The clinical phenotype of lithium responsiveness also played out in the cell cultures. In cells from patients sensitive to lithium, one week of chronic application of the drug reduced the frequency of spontaneous firing and evoked action potentials, and also largely normalized gene expression. Cells from patients who did not respond to lithium showed neither effect. The resistant cells could be quieted, however, with lamotrigine, an anticonvulsant also effective in bipolar disorder.

A cellular model of drug responsiveness could offer a shortcut to the trial-and-error approach that sometimes takes years to settle on an effective regimen for bipolar patients. "One could imagine in the future having a simpler assay to predict if the patients might be responsive or nonresponsive, and even to screen in vitro to see what drugs they might respond to," said Gage. "The encouragement for us as cell and molecular biologists is that we have a detectable phenotype that allows us to begin to dissect this as an endophenotype at a cellular level."

Gage said he is continuing to work with clinical colleagues to extend the initial findings to more patients and different conditions. "We have a new cohort with double the number of patients from different locations, with different genetics and ethnicity, and we are starting with a different somatic cell type—we know how important it is to generalize these results."

In previous work, the Gage lab created the first reported neurons from schizophrenia patient cells, but did not detect electrophysiological changes compared to normal cells (see SRF related news report). However, a more recent study using the hippocampal neuron differentiation protocol did find a physiological phenotype in schizophrenia neurons, which appeared to be less excitable than neurons from unaffected subjects (Yu et al., 2014). That would make them different from the bipolar neurons, but Gage cautions against comparing the two types of cells in detail, because the experiments were done at different times, and the neuronal phenotypes are exquisitely sensitive to the conditions of differentiation and timing. He said his group is now doing a head-to-head experiment where one person will compare cells derived from patients with schizophrenia, bipolar disorder, depression, and autism at the same time to determine what similarities and differences might be detectable between diseases.—Pat McCaffrey.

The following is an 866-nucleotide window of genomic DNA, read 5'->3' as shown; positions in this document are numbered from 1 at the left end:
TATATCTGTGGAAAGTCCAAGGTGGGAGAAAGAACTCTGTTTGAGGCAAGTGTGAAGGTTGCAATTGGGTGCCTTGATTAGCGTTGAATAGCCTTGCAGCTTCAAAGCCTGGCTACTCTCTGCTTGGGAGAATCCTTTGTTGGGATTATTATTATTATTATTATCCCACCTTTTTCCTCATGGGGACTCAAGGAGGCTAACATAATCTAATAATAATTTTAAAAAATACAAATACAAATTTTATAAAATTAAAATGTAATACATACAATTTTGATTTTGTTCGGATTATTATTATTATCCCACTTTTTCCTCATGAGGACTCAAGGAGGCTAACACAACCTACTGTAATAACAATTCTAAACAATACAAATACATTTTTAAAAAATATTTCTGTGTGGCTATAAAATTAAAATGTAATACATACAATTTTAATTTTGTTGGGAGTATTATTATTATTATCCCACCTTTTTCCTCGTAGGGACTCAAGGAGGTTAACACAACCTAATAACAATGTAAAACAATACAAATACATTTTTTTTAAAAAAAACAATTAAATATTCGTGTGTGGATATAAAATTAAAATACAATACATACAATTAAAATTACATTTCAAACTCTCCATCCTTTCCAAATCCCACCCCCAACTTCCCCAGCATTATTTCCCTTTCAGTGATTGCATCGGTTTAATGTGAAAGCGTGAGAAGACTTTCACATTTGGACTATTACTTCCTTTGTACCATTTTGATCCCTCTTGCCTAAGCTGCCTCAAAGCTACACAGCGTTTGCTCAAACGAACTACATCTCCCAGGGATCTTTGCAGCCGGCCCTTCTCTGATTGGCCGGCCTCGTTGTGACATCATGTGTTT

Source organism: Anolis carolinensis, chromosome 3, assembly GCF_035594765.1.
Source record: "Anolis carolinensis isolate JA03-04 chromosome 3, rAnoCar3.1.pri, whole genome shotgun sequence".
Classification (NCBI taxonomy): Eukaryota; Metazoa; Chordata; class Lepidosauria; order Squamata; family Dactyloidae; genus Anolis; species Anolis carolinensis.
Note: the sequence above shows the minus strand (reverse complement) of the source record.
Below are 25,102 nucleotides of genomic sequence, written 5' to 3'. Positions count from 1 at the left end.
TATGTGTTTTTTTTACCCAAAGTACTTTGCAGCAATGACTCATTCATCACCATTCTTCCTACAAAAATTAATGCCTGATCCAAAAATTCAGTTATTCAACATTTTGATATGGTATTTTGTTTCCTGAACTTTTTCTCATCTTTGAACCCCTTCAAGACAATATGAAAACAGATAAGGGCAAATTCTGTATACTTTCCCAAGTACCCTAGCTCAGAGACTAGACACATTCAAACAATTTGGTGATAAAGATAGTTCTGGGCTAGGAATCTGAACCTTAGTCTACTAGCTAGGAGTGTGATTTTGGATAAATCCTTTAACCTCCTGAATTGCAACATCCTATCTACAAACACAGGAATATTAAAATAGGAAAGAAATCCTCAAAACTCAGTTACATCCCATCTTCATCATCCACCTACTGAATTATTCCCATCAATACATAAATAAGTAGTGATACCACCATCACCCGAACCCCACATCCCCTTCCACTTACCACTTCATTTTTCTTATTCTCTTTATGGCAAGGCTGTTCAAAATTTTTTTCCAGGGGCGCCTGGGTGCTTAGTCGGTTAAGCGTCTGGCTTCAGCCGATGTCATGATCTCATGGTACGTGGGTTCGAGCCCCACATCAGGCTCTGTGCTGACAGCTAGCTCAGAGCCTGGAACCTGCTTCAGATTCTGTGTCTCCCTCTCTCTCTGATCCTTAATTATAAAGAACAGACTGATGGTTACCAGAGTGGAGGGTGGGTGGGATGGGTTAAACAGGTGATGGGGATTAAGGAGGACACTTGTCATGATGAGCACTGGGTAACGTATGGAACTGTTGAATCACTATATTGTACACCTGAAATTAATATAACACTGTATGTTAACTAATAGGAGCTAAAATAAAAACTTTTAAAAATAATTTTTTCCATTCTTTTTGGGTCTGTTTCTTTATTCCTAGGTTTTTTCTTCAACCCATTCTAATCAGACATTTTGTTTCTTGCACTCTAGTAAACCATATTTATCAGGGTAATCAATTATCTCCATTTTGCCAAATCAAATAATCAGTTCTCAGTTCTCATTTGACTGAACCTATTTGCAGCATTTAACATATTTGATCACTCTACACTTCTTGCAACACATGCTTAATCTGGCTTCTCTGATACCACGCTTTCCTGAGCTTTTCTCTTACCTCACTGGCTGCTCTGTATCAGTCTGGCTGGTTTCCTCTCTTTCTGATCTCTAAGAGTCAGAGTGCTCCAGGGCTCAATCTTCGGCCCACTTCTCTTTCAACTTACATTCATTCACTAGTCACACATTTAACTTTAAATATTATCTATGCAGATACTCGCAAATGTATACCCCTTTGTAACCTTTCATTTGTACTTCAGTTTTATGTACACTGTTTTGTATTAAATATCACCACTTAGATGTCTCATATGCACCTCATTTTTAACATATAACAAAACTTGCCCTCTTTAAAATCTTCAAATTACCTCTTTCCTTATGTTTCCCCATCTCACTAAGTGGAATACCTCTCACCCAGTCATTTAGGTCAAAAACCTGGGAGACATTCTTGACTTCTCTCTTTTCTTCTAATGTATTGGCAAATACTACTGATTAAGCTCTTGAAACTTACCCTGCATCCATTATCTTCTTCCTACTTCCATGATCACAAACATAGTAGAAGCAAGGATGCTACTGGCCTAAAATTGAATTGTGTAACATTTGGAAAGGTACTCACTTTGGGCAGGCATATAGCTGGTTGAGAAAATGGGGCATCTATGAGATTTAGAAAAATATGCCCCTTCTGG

Reference:

Mertens J, Wang QW, Kim Y, Yu DX, Pham S, Yang B, Zheng Y, Diffenderfer KE, Zhang J, Soltani S, Eames T, Schafer ST, Boyer L, Marchetto MC, Nurnberger JI, Calabrese JR, Odegaard KJ, McCarthy MJ, Zandi PP, Alba M, Nievergelt CM, Pharmacogenomics of Bipolar Disorder Study, Mi S, Brennand KJ, Kelsoe JR, Gage FH, Yao J. Differential responses to lithium in hyperexcitable neurons from patients with bipolar disorder. Nature. 2015 Oct 28. Abstract